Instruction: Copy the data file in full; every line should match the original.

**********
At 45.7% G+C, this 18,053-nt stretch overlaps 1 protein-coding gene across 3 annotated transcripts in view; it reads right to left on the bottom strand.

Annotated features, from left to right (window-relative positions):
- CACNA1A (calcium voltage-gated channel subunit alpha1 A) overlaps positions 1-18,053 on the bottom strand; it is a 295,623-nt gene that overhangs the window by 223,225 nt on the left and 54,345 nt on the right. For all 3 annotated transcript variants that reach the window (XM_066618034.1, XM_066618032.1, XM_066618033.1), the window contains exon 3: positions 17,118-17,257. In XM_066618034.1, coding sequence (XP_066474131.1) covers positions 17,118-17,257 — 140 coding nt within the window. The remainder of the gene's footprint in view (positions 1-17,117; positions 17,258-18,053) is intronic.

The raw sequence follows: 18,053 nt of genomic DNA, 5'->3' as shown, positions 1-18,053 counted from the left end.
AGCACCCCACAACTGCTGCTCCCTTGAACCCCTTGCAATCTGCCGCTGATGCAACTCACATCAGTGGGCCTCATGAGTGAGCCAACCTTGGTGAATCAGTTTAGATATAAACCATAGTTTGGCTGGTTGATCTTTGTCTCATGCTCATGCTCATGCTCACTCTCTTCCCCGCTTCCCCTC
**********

At 45.7% G+C, this 18,053-nt stretch overlaps 1 protein-coding gene across 3 annotated transcripts in view; it reads right to left on the bottom strand.

Annotated features, from left to right (window-relative positions):
- CACNA1A (calcium voltage-gated channel subunit alpha1 A) overlaps positions 1-18,053 on the bottom strand; it is a 295,623-nt gene that overhangs the window by 223,225 nt on the left and 54,345 nt on the right. For all 3 annotated transcript variants that reach the window (XM_066618034.1, XM_066618032.1, XM_066618033.1), the window contains exon 3: positions 17,118-17,257. In XM_066618034.1, coding sequence (XP_066474131.1) covers positions 17,118-17,257 — 140 coding nt within the window. The remainder of the gene's footprint in view (positions 1-17,117; positions 17,258-18,053) is intronic.

The raw sequence follows: 18,053 nt of genomic DNA, 5'->3' as shown, positions 1-18,053 counted from the left end.
AGCACCCCACAACTGCTGCTCCCTTGAACCCCTTGCAATCTGCCGCTGATGCAACTCACATCAGTGGGCCTCATGAGTGAGCCAACCTTGGTGAATCAGTTTAGATATAAACCATAGTTTGGCTGGTTGATCTTTGTCTCATGCTCATGCTCATGCTCACTCTCTTCCCCGCTTCCCCTC